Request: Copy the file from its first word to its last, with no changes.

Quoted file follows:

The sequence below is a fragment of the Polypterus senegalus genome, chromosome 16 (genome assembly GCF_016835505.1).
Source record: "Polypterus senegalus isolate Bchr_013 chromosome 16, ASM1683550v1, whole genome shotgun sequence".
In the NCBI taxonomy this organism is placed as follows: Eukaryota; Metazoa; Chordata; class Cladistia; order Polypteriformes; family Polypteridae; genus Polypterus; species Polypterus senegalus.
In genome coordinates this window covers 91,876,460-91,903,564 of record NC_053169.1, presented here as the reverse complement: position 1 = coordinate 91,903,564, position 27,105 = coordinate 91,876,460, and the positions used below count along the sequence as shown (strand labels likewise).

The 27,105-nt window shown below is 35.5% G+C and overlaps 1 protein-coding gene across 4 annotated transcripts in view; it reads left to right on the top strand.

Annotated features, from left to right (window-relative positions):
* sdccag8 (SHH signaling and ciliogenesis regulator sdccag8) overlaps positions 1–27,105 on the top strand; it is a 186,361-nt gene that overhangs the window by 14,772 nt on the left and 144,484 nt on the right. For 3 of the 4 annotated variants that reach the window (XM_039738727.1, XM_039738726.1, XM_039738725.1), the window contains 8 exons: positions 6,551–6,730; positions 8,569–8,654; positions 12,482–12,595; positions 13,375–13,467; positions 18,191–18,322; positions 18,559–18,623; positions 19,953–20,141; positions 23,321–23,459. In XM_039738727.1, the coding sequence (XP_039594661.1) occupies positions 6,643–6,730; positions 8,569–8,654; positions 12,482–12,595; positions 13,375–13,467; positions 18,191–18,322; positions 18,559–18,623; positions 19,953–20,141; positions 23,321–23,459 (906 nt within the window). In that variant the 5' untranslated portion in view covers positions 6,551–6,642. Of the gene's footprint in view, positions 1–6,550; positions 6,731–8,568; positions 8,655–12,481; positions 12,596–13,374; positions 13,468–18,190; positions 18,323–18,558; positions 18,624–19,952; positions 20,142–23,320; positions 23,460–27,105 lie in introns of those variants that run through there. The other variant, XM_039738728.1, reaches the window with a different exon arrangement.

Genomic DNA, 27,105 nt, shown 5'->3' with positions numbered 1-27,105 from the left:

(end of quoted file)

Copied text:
The sequence below is a fragment of the Polypterus senegalus genome, chromosome 16 (genome assembly GCF_016835505.1).
Source record: "Polypterus senegalus isolate Bchr_013 chromosome 16, ASM1683550v1, whole genome shotgun sequence".
In the NCBI taxonomy this organism is placed as follows: Eukaryota; Metazoa; Chordata; class Cladistia; order Polypteriformes; family Polypteridae; genus Polypterus; species Polypterus senegalus.
In genome coordinates this window covers 91,876,460-91,903,564 of record NC_053169.1, presented here as the reverse complement: position 1 = coordinate 91,903,564, position 27,105 = coordinate 91,876,460, and the positions used below count along the sequence as shown (strand labels likewise).

The 27,105-nt window shown below is 35.5% G+C and overlaps 1 protein-coding gene across 4 annotated transcripts in view; it reads left to right on the top strand.

Annotated features, from left to right (window-relative positions):
* sdccag8 (SHH signaling and ciliogenesis regulator sdccag8) overlaps positions 1–27,105 on the top strand; it is a 186,361-nt gene that overhangs the window by 14,772 nt on the left and 144,484 nt on the right. For 3 of the 4 annotated variants that reach the window (XM_039738727.1, XM_039738726.1, XM_039738725.1), the window contains 8 exons: positions 6,551–6,730; positions 8,569–8,654; positions 12,482–12,595; positions 13,375–13,467; positions 18,191–18,322; positions 18,559–18,623; positions 19,953–20,141; positions 23,321–23,459. In XM_039738727.1, the coding sequence (XP_039594661.1) occupies positions 6,643–6,730; positions 8,569–8,654; positions 12,482–12,595; positions 13,375–13,467; positions 18,191–18,322; positions 18,559–18,623; positions 19,953–20,141; positions 23,321–23,459 (906 nt within the window). In that variant the 5' untranslated portion in view covers positions 6,551–6,642. Of the gene's footprint in view, positions 1–6,550; positions 6,731–8,568; positions 8,655–12,481; positions 12,596–13,374; positions 13,468–18,190; positions 18,323–18,558; positions 18,624–19,952; positions 20,142–23,320; positions 23,460–27,105 lie in introns of those variants that run through there. The other variant, XM_039738728.1, reaches the window with a different exon arrangement.

Genomic DNA, 27,105 nt, shown 5'->3' with positions numbered 1-27,105 from the left: